Trump’s Hazy Strategy In Syria


During Syria’s five-year civil war, over 300,000 people have been killed, and 4.8 million have been fled the country. Despite the scale of this human loss, an end does not seem to come in a short time. Neither side has been able to achieve a decisive victory, while a political solution seems similarly hard to reach. Two key factors help explain this: the fact that the war is being fought between multiple groups and the role played by foreign powers.

Over the course of the war close to 1,000 different groups have fought President Assad’s government. Militant Jihadist factions have joined those groups formed with the primary purpose of opposing the government, complicating matters further. It seems unlikely that any of the key players will surrender, and even if one group is defeated, another one will step into its place. A political agreement is similarly hard to reach with so many players – the UN has successfully resolved two-thirds of two-sided civil wars, but only one-quarter of multi-sided ones.

The difficulties involved in finding an end to this war have been compounded by the actions of foreign powers. In Syria, each time one side makes gains, foreign players assist the other sides, prolonging human suffering. Russia and Iran have provided military support to Assad’s government, while the US and other states have lent diplomatic and logistical support to rebel groups. Studies have found that foreign intervention on both sides increases the length of civil wars, as foreign supply means that arms do not run out, and foreign support is more likely to lean in the direction of continued war than internal support would, as other countries do not directly experience the consequences.

Foreign intervention has so far proved detrimental, but will Trump’s America-first strategy be any different? Trump has promised to prioritize American interests over undertaking action in Syria, but his anti-interventionist stance has been contradicted in the last week by an escalation of US military presence in Syria. Four hundred marines have been stationed in Raqqa, and there are plans for several thousand troops to be deployed in the region. During his election campaign, Trump proposed teaming up with Russia to ‘bomb ISIS’, and said he would prioritize the defeat of ISIS over opposing Assad’s regime. Targeting Raqqa is in line with Trump’s anti-ISIS strategy, but a plan to target ISIS exclusively is naïve in a war with so many involved. So far, the US military is still fighting on behalf of the rebels. It is unknown whether Trump will honor his proposal to work with the Russian military, and, by extension, Assad’s regime. Lending support to Assad could have the dangerous unintended effect of fostering further extremism within Syria.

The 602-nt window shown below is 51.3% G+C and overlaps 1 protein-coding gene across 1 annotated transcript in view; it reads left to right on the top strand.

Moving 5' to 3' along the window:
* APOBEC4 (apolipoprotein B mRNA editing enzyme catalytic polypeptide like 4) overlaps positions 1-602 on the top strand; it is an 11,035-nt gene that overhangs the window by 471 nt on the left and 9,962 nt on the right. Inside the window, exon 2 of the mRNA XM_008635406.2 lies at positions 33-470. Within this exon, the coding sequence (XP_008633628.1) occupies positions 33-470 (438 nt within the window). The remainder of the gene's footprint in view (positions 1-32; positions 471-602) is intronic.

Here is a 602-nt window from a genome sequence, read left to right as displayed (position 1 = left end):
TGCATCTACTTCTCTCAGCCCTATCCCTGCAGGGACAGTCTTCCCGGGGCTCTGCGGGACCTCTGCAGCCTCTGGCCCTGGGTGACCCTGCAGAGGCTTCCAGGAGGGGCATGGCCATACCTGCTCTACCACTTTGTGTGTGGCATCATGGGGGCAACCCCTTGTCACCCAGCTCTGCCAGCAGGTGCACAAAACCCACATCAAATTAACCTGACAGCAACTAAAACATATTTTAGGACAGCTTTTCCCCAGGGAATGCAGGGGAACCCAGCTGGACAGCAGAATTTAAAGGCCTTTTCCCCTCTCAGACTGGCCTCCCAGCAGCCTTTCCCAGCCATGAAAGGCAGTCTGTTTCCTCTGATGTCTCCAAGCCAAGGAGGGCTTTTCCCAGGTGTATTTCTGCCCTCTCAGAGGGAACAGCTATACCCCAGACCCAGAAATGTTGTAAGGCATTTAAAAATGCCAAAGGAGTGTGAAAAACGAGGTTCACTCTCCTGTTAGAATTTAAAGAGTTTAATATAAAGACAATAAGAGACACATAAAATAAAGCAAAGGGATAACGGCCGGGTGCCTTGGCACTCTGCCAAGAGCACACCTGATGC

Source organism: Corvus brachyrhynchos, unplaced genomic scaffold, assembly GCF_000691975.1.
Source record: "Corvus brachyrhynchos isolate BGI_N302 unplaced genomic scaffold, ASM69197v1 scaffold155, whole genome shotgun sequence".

Trump’s plan has become even cloudier after Thursday night’s airstrike, which targeted a group of Al Qaeda leaders in Northern Syria. Official reports originally billed this as a success, but residents on the ground told a different story. The airstrike hit a mosque, killing close to fifty civilians and injuring over one hundred. The military has admitted its mistake, but denied purposefully targeting the mosque. Admitting error is not nearly enough after what could be one of the US’ most deadly airstrikes in Syria. What’s more, the military has revealed no official plans surrounding Al Qaeda in Syria, and claims that its strategy in Syria is to stop ISIS. This loss of life seems especially unfounded when it has happened outside of any clear strategy.

Trump’s strategy in Syria is unfocused and short-sighted. It remains unknown what the new government’s long-term vision will be, but it seems unlikely that solutions will emerge which could help bring an end to Syria’s long and devastating war.

Meghan Meek-O'Connor

Meghan Meek-O'Connor is a current masters student at Sciences Po University. Her masters degree is in international social policy, and she has experience working at an international NGO.

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About Meghan Meek-O'Connor

Meghan Meek-O'Connor is a current masters student at Sciences Po University. Her masters degree is in international social policy, and she has experience working at an international NGO.